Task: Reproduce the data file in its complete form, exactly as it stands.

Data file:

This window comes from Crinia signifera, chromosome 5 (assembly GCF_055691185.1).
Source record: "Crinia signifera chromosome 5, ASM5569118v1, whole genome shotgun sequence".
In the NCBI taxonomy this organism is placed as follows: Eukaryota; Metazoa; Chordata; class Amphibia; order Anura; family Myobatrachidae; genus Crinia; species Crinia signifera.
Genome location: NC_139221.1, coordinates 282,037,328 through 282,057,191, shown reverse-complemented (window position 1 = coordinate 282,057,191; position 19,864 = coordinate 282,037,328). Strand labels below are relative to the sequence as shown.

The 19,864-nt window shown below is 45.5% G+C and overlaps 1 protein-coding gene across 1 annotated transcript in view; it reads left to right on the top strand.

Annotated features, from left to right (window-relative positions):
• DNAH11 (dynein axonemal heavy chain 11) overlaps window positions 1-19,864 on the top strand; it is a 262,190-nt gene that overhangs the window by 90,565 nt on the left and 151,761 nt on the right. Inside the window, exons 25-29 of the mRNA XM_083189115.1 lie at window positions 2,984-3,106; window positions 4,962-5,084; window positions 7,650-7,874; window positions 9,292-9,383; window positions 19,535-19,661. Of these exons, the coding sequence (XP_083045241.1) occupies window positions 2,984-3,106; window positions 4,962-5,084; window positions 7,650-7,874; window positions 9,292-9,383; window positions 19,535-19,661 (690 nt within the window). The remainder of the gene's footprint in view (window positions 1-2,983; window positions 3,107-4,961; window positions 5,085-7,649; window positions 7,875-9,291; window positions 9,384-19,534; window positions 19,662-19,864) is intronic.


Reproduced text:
This window comes from Crinia signifera, chromosome 5 (assembly GCF_055691185.1).
Source record: "Crinia signifera chromosome 5, ASM5569118v1, whole genome shotgun sequence".
In the NCBI taxonomy this organism is placed as follows: Eukaryota; Metazoa; Chordata; class Amphibia; order Anura; family Myobatrachidae; genus Crinia; species Crinia signifera.
Genome location: NC_139221.1, coordinates 282,037,328 through 282,057,191, shown reverse-complemented (window position 1 = coordinate 282,057,191; position 19,864 = coordinate 282,037,328). Strand labels below are relative to the sequence as shown.

The 19,864-nt window shown below is 45.5% G+C and overlaps 1 protein-coding gene across 1 annotated transcript in view; it reads left to right on the top strand.

Annotated features, from left to right (window-relative positions):
• DNAH11 (dynein axonemal heavy chain 11) overlaps window positions 1-19,864 on the top strand; it is a 262,190-nt gene that overhangs the window by 90,565 nt on the left and 151,761 nt on the right. Inside the window, exons 25-29 of the mRNA XM_083189115.1 lie at window positions 2,984-3,106; window positions 4,962-5,084; window positions 7,650-7,874; window positions 9,292-9,383; window positions 19,535-19,661. Of these exons, the coding sequence (XP_083045241.1) occupies window positions 2,984-3,106; window positions 4,962-5,084; window positions 7,650-7,874; window positions 9,292-9,383; window positions 19,535-19,661 (690 nt within the window). The remainder of the gene's footprint in view (window positions 1-2,983; window positions 3,107-4,961; window positions 5,085-7,649; window positions 7,875-9,291; window positions 9,384-19,534; window positions 19,662-19,864) is intronic.